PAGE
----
From a window I watched a massive chunky glacier.20181110_104801.jpgOthers went out on deck, but it wasn’t safe with the swell; I wasn’t wearing my Antarctic jacket or my boots with tread and the deck was slippery with snow.  However when I leave the cabin in a short while, I will be totally dressed and equipped for the elements.

 

Friday 9th November 2018 – Moltke Harbour

Second excursion for the day

Since breakfast I have slept for a couple of hours and now at midday, I will complete the description about this morning’s excursion while the ship sails the 16 miles to Moltke Harbour further south.

When a little before 2pm the anchor was lowered, I realised I had missed lunch. I knew room service meals were part of the deal so 15 minutes after ordering I sat in my plush towelling robe, eating a small serve of fish and vegetables while looking out at the magnificent scenery, and listening to the grunts of the elephant seals from afar.  Occasionally a snow storm would flurry by and then rain. I felt sorry for the first two groups who were already onshore or making their way.  I remember how impossible it was to take photos yesterday in that weather.

This stopover has a beach lined with lumbering elephant seals, but I understand the idea of this landing is that we walk inland a little around the base of a largish ‘hill’. This afternoon I am scheduled in the group for the last departure from the ship at 4.45pm. Whether I go will be weather dependent.  The first map below is from Google and the second is from the Poncet/Crosbie booklet.Royal Bay.JPG

Moltke Harbour

As we entered Royal Bay and headed for Moltke Harbour, the outlying land was in sun. However, towards the harbour beach, the land was under cloud and engrossed by a storm. See below a selection of photos taken from my balcony on arrival.20181109_132853

20181109_132857Once I had a look at the ‘beach’, I created this video with wind and elephant seal sounds.

On the snowless rocky mountain sides, the evidence of gradual disintegration is apparent in the massive scree slopes.  These potentially sliding rocks are interspersed with low vegetation and grassy tussacs. All on exceptionally steep surfaces.20181109_153947Again, I had to persuade myself that going back onshore was in my best interests.  How easy it would be to do nothing – but that would mean I would have no new memories. Ridiculous, of course. So back on with all the heavy unwieldy clobber and clump to the waiting zone, through the boot cleansing station, onto the Zodiac and off we went to shore.

Onshore again, I listened to a briefing about what to find where, and away I meandered. Moltke Harbour is renowned for colonies of Gentoo Penguins, a type I had not previously seen.

I navigated my way around the harems of elephant seals some with dark seal babies less than a few weeks old, walked across the strong currents of many streams without getting water into my boots and without slipping over on the uneven rocky base, through muddy grassy clump areas towards the base of a distant small mountain.IMG_4083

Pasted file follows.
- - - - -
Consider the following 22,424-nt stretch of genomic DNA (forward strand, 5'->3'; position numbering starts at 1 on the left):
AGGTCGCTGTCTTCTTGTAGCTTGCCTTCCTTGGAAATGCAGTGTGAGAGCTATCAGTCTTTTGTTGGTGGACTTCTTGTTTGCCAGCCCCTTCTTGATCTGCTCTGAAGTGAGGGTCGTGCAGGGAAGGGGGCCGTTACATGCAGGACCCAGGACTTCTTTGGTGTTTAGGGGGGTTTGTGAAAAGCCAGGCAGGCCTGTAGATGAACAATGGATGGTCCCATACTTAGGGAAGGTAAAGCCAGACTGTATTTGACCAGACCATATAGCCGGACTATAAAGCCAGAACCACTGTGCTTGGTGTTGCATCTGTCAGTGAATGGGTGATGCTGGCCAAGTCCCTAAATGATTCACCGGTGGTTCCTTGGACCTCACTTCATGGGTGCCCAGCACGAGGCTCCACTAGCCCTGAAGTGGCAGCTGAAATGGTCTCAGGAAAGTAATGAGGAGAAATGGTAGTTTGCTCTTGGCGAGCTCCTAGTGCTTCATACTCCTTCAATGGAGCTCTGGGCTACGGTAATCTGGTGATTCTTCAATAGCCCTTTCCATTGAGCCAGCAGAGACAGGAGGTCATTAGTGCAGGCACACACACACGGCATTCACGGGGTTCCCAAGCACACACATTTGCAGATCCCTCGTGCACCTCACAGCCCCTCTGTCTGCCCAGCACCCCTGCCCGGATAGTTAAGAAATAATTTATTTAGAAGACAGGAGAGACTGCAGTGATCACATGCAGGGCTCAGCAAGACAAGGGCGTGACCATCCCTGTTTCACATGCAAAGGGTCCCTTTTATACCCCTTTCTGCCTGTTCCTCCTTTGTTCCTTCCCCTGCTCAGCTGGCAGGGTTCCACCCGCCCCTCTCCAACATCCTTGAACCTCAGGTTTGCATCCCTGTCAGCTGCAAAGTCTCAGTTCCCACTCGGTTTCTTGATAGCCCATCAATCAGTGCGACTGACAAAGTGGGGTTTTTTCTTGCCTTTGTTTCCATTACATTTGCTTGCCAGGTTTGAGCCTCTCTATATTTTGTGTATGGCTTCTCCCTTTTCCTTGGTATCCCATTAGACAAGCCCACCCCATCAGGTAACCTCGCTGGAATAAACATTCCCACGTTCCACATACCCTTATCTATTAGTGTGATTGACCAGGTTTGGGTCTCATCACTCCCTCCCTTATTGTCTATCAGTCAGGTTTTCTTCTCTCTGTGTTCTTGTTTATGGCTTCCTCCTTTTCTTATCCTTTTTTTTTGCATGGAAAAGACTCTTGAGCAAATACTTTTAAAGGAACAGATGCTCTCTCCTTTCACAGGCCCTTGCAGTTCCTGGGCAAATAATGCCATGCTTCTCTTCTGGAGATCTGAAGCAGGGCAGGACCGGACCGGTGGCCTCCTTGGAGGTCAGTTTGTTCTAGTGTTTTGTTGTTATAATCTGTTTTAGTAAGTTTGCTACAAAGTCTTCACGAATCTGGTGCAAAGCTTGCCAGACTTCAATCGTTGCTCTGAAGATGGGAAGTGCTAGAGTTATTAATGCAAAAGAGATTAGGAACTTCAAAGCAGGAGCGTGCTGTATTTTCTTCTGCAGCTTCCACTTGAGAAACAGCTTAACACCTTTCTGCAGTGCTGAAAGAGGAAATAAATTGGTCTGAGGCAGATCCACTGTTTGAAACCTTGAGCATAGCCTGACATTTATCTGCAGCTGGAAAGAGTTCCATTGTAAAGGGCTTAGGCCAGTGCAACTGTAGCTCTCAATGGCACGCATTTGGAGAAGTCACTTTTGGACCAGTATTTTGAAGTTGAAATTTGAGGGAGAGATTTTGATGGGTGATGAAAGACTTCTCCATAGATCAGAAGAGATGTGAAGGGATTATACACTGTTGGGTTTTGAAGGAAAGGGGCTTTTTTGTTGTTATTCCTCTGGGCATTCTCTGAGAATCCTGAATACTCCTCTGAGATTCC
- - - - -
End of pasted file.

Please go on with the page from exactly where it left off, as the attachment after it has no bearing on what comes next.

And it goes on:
IMG_4070At that point there was little snow but where patches of snow lay, clusters of King Penguins stood.  On the rocky edges nesting Gentoo Penguins were going about their business.

Our Expedition team had told us not even to pick up and keep a small stone thinking the loss of such an object was of no significance to the environment; what we observed these Penguins doing made clear the reason for that instruction.  The Gentoos use pebbles to help build their nests.  I was about 10 feet away from this set of parents when I made the following video – see here. Notice the male collects a pebble in his beak and takes it over and drops it into the nest to help build it so that when it rains the nest will drain and the egg/s won’t be on the ground getting wet. Down the hill came another Gentoo who was waiting for an opportunity to steal pebbles from that nest. We see both parents stand their ground and then yell to make their territorial rights clear. I cannot express clearly in words my profound pleasure in seeing how these Gentoo Penguins have evolved to be able to survive in such a hostile environment, and how they were unafraid of us and wasted no time as they went about their nesting business.

The afternoon experience continued with a circular track that meandered over the small plain at the base of the mountains.  I watched dashing waterfalls cascading down the high slopes and feeding the plethora of creeks and rivulets that I needed to cross from time to time.IMG_4089Watch this video to see one gushing waterfall and listen to the sounds of the wind.

Occasionally I was surprised when I nearly walked into the space of a weaner elephant seal who had wandered inland on his/her own; their brownish body lumps often seemed like the muddy bumps punctuating the landscape.  Perfect camouflage.IMG_4066

IMG_4086The variety of sounds that the elephant seals make surprised me.  I came across a very vocal group trying to be together on the same ground in a stream and, as each moved, they were communicating loudly accompanied by a background of some human voices, and rough wind sounds. View this video.